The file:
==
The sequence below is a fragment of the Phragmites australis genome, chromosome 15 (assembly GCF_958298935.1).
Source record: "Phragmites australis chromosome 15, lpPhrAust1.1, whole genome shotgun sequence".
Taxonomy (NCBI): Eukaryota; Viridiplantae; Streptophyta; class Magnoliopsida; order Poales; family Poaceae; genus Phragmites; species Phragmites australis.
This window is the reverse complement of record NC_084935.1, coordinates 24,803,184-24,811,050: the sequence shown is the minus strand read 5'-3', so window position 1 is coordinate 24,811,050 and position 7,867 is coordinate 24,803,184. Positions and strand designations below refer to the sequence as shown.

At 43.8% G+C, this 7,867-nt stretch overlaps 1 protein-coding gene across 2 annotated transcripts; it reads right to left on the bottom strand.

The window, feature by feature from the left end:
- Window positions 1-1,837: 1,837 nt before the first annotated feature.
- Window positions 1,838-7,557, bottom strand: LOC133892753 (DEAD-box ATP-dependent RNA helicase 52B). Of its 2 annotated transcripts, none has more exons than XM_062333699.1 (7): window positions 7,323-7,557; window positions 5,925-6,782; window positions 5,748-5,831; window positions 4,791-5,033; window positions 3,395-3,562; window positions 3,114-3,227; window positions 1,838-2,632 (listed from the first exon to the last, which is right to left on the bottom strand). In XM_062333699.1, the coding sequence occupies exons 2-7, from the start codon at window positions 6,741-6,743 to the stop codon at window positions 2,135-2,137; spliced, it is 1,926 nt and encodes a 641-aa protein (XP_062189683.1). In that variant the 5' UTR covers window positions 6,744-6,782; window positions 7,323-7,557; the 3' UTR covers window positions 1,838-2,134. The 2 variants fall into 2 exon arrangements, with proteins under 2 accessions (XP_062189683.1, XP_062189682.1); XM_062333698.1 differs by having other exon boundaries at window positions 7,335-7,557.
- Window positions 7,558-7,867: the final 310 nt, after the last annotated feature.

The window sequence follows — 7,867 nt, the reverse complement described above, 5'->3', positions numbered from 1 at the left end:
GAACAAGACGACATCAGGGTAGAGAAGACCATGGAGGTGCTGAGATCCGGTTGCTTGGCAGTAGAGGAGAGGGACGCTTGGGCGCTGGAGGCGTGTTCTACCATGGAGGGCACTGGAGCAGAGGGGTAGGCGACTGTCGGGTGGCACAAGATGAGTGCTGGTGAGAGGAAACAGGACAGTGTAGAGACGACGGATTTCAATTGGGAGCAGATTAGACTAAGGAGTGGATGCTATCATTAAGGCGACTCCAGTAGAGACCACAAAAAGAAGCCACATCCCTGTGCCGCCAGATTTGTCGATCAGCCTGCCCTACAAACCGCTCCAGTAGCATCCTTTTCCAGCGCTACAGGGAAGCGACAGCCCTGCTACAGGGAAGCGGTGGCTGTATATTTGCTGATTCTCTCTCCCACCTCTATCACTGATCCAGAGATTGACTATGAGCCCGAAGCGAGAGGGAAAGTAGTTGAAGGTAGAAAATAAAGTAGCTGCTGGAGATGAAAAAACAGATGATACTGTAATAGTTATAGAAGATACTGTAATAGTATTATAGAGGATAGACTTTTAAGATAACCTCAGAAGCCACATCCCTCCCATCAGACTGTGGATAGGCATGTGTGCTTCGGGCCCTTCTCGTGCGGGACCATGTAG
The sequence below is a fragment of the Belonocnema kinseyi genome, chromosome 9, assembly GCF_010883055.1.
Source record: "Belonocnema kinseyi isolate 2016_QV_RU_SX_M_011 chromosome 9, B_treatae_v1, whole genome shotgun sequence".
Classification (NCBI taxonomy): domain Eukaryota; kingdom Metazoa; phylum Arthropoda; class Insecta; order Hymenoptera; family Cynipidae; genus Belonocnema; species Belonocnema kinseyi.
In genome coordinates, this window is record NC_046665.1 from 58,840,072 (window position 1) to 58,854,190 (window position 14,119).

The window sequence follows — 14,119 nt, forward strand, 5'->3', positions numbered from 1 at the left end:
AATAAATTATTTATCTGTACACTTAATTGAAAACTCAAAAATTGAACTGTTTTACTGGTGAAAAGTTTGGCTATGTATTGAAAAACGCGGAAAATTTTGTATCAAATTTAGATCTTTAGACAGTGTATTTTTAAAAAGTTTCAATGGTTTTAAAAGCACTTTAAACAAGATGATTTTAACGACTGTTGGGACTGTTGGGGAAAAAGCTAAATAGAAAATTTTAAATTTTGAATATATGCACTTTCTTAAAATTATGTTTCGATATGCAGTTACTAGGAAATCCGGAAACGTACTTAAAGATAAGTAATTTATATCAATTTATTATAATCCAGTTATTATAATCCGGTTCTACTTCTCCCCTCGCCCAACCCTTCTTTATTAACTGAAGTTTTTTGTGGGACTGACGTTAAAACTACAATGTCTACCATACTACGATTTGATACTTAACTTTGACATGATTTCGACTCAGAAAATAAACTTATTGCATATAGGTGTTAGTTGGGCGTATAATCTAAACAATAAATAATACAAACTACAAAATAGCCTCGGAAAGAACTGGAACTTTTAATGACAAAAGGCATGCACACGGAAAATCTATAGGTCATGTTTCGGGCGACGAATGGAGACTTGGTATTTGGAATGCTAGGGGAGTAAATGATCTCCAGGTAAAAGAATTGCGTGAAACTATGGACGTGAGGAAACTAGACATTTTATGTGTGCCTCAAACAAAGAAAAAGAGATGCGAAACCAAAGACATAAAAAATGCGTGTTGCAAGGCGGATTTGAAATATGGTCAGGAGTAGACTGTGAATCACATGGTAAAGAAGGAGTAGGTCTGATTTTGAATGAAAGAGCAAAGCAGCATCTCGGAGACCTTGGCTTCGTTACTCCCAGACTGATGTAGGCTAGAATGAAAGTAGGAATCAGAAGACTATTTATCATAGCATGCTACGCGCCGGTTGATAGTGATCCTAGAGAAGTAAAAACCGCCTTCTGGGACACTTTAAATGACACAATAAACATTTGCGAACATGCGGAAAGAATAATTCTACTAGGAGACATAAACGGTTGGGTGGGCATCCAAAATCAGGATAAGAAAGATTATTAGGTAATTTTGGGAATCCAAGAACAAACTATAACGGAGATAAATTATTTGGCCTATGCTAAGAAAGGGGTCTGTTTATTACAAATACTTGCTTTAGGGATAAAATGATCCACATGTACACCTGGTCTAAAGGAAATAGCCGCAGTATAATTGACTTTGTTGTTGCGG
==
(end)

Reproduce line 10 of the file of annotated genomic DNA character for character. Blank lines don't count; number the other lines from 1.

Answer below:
The window sequence follows — 7,867 nt, the reverse complement described above, 5'->3', positions numbered from 1 at the left end: